Apparently, making a huge public announcement about your secret meeting on a private island is not without controversy. The so called “Block Chain Summit” is now dealing with the irritation of the masses at such childish invitation. (To paraphrase Groucho, I wouldn’t want to belong to any summit that would have me as a member….)
Meanwhile, back on the mainland….
The Arrival of Responsible Adult Supervision
As noted earlier, MIT has launched an important Cryptocurrency Initiative, hosted at the Media Lab. Coinciding with the initiative, the Bitcoin core developers have also moved to MIT, out of the rapidly disintegrating Bitcoin Foundation.
These moves are indubitably good news for Bitcoin, marking the arrival of Responsible Adult Supervision (TM).
The initial directions of the initiative are sketched by Director Brian Forde on Medium. “We are at a pivotal point for this nascent technology.”
“This initiative has three goals:
- Conduct research and engage more students on digital currency topics that address questions about security, stability, scalability, privacy, and economics.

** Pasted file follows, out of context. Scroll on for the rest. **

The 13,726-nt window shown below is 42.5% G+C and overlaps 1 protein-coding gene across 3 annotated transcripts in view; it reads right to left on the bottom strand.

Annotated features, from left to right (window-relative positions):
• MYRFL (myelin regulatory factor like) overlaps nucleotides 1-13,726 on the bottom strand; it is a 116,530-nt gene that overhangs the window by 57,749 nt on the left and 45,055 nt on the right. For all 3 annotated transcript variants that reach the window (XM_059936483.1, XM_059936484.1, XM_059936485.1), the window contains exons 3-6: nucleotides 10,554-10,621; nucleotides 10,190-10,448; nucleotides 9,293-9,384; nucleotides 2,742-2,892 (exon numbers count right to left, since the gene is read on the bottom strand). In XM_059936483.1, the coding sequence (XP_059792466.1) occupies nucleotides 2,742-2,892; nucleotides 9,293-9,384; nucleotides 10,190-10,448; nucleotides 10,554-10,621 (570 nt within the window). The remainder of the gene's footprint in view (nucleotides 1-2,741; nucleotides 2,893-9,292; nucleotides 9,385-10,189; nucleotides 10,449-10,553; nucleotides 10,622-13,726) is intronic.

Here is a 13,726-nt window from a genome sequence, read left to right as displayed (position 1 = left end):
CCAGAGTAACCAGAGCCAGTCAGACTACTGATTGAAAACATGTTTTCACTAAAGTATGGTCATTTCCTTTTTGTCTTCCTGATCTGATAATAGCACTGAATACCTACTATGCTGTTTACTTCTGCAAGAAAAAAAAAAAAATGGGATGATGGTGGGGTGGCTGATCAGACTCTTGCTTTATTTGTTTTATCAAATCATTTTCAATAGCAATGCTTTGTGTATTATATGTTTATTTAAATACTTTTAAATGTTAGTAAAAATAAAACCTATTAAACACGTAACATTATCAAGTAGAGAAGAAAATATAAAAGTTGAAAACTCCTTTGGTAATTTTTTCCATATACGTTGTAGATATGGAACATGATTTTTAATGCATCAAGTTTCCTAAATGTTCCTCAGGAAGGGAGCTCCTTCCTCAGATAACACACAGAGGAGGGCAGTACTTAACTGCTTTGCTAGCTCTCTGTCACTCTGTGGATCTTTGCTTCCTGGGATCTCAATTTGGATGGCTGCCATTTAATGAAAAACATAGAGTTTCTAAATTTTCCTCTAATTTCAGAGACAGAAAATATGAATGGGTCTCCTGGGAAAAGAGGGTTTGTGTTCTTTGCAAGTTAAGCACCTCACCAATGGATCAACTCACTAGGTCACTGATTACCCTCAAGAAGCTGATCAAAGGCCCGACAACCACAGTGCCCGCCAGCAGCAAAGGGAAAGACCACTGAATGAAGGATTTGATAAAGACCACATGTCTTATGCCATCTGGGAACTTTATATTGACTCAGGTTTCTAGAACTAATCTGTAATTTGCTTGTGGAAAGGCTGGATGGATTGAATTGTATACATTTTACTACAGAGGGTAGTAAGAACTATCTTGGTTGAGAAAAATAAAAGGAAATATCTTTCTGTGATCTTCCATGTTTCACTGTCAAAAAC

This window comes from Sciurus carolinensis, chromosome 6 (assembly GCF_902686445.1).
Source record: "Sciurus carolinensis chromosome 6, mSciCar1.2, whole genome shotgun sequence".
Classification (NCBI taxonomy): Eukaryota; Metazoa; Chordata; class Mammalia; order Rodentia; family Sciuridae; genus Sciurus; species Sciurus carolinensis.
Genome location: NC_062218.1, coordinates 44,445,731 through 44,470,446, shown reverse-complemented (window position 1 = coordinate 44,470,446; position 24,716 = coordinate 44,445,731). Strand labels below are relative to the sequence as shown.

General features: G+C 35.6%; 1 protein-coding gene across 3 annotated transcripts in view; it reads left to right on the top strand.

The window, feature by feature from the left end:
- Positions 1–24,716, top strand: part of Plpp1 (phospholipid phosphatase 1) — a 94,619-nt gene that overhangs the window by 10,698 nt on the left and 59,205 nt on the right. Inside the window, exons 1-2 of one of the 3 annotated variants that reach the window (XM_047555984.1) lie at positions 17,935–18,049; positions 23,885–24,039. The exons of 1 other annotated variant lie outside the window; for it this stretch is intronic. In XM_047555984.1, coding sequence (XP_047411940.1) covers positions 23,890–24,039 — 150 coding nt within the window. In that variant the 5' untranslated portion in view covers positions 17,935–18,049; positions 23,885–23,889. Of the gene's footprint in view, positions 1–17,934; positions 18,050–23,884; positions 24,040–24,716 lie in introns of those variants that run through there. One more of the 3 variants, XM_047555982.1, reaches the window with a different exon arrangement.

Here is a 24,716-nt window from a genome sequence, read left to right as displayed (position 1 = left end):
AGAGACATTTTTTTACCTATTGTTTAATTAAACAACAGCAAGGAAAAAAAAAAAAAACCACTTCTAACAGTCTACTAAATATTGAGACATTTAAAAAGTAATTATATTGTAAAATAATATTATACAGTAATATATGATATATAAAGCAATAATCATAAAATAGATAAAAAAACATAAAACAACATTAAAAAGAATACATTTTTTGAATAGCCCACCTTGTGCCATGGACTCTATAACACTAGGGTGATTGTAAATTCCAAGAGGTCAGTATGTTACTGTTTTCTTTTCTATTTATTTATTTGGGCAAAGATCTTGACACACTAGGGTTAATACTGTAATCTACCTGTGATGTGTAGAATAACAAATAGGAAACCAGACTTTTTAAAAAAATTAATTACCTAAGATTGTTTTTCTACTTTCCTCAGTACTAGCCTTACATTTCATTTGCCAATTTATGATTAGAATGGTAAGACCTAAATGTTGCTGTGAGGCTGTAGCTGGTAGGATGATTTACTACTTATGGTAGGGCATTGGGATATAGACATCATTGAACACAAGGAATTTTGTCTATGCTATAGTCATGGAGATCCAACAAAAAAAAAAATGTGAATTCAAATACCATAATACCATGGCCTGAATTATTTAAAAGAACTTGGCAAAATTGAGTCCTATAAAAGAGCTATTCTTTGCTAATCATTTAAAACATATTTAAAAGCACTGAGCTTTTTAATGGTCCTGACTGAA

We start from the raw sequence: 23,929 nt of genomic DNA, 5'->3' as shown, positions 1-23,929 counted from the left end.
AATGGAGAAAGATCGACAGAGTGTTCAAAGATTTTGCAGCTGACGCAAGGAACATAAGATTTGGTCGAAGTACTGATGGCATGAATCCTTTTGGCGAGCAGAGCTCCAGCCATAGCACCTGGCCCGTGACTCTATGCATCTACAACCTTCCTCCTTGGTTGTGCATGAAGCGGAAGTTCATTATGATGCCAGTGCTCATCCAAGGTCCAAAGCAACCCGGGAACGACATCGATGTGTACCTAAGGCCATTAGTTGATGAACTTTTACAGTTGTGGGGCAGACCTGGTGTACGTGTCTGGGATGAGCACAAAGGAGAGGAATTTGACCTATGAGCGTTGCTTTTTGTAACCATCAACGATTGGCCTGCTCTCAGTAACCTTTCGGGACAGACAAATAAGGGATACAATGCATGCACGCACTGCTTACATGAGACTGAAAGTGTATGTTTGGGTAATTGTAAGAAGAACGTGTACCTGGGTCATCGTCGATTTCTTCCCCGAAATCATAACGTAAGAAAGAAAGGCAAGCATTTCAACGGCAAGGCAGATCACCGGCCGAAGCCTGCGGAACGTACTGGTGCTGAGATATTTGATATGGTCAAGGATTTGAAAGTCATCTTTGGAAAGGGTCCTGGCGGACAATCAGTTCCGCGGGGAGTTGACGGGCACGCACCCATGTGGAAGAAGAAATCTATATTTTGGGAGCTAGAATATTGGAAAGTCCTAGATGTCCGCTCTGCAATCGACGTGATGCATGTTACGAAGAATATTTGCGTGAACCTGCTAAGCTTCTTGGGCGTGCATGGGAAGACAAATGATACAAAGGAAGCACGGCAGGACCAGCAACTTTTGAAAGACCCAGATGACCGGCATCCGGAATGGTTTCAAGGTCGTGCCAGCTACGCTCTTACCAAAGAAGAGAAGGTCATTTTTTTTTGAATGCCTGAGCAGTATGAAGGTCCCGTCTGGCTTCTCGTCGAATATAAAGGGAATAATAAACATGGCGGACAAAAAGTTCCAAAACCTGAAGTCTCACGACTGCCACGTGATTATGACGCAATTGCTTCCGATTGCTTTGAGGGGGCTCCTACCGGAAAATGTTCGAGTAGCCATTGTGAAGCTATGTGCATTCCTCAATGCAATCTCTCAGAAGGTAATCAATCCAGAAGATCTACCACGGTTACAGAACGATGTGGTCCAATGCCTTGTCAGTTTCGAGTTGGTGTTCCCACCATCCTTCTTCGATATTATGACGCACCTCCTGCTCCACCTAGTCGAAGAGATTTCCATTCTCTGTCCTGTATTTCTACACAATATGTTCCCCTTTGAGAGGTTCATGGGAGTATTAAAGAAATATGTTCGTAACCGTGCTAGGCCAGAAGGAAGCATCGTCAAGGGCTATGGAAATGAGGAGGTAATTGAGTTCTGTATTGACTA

- Convene governments, nonprofits, and the private sector to research and test concepts that have high social impact.
- Provide evidence-based research to support existing and future policy and standards.”
“Evidence-based research”?? Can the Bitcoin community handle it?
In an interview with Pete Rizzo of Coindesk Forde elaborates on some important points.
“Forde suggested that bitcoin is likely to have use cases that, while potentially beneficial to millions globally, won’t or shouldn’t generate the investment return to attract venture capital.” I.e., this is far more important than short term profits. (Here, here!)
He also wants “a culture of positivity”, which I’m not sure is really an English word, but sure does describe the MIT Media Lab. He criticized “an unhealthy culture that pervades the digital currency community” which reduces diversity and broad participation.
Like I said, “adult”.
“Bitcoin” or “Cryptocurrency” or “Digital Currency”
Forde’s message seems to use the terms “Bitcoin”, “Cryptocurrency”, and “Digital Currency” interchangeably, though I’m sure he knows better. If I have one message to him at this point it is to take the broadest possible view of cryptocurrencies, and not “crucify the Internet on this Cross of Bitcoin”.
As readers of this blog know, I think there is a very big story in the variety of cryptocurrency communities, using the same technology for dramatically different purposes and enacting different cultural narratives.
Brian Forde’s article